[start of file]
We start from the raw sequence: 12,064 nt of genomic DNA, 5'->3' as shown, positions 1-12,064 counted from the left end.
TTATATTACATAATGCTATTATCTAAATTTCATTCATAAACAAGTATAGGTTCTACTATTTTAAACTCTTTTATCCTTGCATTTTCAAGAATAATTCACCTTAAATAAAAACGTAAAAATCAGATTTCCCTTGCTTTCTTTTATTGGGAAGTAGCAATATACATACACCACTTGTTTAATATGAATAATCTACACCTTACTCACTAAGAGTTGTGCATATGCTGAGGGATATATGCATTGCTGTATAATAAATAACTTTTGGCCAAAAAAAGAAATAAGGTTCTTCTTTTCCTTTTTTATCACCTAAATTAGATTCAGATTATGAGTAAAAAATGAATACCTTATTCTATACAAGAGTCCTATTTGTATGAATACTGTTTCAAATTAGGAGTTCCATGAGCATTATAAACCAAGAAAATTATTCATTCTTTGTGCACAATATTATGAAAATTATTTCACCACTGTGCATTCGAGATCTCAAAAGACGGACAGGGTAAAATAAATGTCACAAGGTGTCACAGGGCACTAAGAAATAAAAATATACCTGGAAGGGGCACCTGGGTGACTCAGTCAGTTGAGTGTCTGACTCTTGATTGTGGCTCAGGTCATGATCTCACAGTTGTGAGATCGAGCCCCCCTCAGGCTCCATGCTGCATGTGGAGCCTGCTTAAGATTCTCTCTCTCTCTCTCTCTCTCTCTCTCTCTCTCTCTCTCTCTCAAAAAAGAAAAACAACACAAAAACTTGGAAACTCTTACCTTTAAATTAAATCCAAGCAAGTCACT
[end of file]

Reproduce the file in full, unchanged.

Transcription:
We start from the raw sequence: 12,064 nt of genomic DNA, 5'->3' as shown, positions 1-12,064 counted from the left end.
TTATATTACATAATGCTATTATCTAAATTTCATTCATAAACAAGTATAGGTTCTACTATTTTAAACTCTTTTATCCTTGCATTTTCAAGAATAATTCACCTTAAATAAAAACGTAAAAATCAGATTTCCCTTGCTTTCTTTTATTGGGAAGTAGCAATATACATACACCACTTGTTTAATATGAATAATCTACACCTTACTCACTAAGAGTTGTGCATATGCTGAGGGATATATGCATTGCTGTATAATAAATAACTTTTGGCCAAAAAAAGAAATAAGGTTCTTCTTTTCCTTTTTTATCACCTAAATTAGATTCAGATTATGAGTAAAAAATGAATACCTTATTCTATACAAGAGTCCTATTTGTATGAATACTGTTTCAAATTAGGAGTTCCATGAGCATTATAAACCAAGAAAATTATTCATTCTTTGTGCACAATATTATGAAAATTATTTCACCACTGTGCATTCGAGATCTCAAAAGACGGACAGGGTAAAATAAATGTCACAAGGTGTCACAGGGCACTAAGAAATAAAAATATACCTGGAAGGGGCACCTGGGTGACTCAGTCAGTTGAGTGTCTGACTCTTGATTGTGGCTCAGGTCATGATCTCACAGTTGTGAGATCGAGCCCCCCTCAGGCTCCATGCTGCATGTGGAGCCTGCTTAAGATTCTCTCTCTCTCTCTCTCTCTCTCTCTCTCTCTCTCTCTCTCTCAAAAAAGAAAAACAACACAAAAACTTGGAAACTCTTACCTTTAAATTAAATCCAAGCAAGTCACT